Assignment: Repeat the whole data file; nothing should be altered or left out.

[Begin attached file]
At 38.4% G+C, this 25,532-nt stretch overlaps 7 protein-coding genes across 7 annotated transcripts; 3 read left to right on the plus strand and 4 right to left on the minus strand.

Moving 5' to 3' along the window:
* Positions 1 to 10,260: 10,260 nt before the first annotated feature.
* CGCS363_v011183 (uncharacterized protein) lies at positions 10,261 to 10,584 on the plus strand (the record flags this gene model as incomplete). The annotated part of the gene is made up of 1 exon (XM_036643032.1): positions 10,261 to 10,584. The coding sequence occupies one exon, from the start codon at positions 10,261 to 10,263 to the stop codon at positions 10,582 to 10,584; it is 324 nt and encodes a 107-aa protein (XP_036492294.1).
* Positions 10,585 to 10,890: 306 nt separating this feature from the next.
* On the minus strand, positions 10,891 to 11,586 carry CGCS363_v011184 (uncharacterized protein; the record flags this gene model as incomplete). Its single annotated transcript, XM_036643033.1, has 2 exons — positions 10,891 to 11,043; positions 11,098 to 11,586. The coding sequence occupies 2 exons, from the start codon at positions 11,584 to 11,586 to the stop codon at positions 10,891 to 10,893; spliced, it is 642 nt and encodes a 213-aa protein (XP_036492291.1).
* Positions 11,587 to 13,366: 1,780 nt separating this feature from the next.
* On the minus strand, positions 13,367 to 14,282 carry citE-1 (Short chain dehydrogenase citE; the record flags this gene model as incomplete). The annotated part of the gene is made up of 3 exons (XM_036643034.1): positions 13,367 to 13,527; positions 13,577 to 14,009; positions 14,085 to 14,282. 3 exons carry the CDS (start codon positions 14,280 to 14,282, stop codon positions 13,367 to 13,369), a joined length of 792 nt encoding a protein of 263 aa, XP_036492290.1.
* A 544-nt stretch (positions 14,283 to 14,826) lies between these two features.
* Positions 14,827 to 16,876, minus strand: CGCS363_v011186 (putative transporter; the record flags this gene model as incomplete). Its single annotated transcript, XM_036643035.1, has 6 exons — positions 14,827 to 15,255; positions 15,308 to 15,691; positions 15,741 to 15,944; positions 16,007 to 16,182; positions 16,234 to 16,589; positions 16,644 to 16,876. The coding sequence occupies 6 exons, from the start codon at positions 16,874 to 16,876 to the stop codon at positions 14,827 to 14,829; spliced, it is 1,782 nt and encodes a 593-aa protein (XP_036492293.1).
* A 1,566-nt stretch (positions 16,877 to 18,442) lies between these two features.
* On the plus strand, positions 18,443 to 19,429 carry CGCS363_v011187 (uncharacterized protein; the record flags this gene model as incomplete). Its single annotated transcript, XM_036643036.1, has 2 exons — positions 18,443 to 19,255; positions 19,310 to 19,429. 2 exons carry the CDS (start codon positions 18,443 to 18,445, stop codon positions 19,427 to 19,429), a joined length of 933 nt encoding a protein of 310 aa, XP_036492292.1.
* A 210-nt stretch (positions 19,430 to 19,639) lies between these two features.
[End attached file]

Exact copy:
At 38.4% G+C, this 25,532-nt stretch overlaps 7 protein-coding genes across 7 annotated transcripts; 3 read left to right on the plus strand and 4 right to left on the minus strand.

Moving 5' to 3' along the window:
* Positions 1 to 10,260: 10,260 nt before the first annotated feature.
* CGCS363_v011183 (uncharacterized protein) lies at positions 10,261 to 10,584 on the plus strand (the record flags this gene model as incomplete). The annotated part of the gene is made up of 1 exon (XM_036643032.1): positions 10,261 to 10,584. The coding sequence occupies one exon, from the start codon at positions 10,261 to 10,263 to the stop codon at positions 10,582 to 10,584; it is 324 nt and encodes a 107-aa protein (XP_036492294.1).
* Positions 10,585 to 10,890: 306 nt separating this feature from the next.
* On the minus strand, positions 10,891 to 11,586 carry CGCS363_v011184 (uncharacterized protein; the record flags this gene model as incomplete). Its single annotated transcript, XM_036643033.1, has 2 exons — positions 10,891 to 11,043; positions 11,098 to 11,586. The coding sequence occupies 2 exons, from the start codon at positions 11,584 to 11,586 to the stop codon at positions 10,891 to 10,893; spliced, it is 642 nt and encodes a 213-aa protein (XP_036492291.1).
* Positions 11,587 to 13,366: 1,780 nt separating this feature from the next.
* On the minus strand, positions 13,367 to 14,282 carry citE-1 (Short chain dehydrogenase citE; the record flags this gene model as incomplete). The annotated part of the gene is made up of 3 exons (XM_036643034.1): positions 13,367 to 13,527; positions 13,577 to 14,009; positions 14,085 to 14,282. 3 exons carry the CDS (start codon positions 14,280 to 14,282, stop codon positions 13,367 to 13,369), a joined length of 792 nt encoding a protein of 263 aa, XP_036492290.1.
* A 544-nt stretch (positions 14,283 to 14,826) lies between these two features.
* Positions 14,827 to 16,876, minus strand: CGCS363_v011186 (putative transporter; the record flags this gene model as incomplete). Its single annotated transcript, XM_036643035.1, has 6 exons — positions 14,827 to 15,255; positions 15,308 to 15,691; positions 15,741 to 15,944; positions 16,007 to 16,182; positions 16,234 to 16,589; positions 16,644 to 16,876. The coding sequence occupies 6 exons, from the start codon at positions 16,874 to 16,876 to the stop codon at positions 14,827 to 14,829; spliced, it is 1,782 nt and encodes a 593-aa protein (XP_036492293.1).
* A 1,566-nt stretch (positions 16,877 to 18,442) lies between these two features.
* On the plus strand, positions 18,443 to 19,429 carry CGCS363_v011187 (uncharacterized protein; the record flags this gene model as incomplete). Its single annotated transcript, XM_036643036.1, has 2 exons — positions 18,443 to 19,255; positions 19,310 to 19,429. 2 exons carry the CDS (start codon positions 18,443 to 18,445, stop codon positions 19,427 to 19,429), a joined length of 933 nt encoding a protein of 310 aa, XP_036492292.1.
* A 210-nt stretch (positions 19,430 to 19,639) lies between these two features.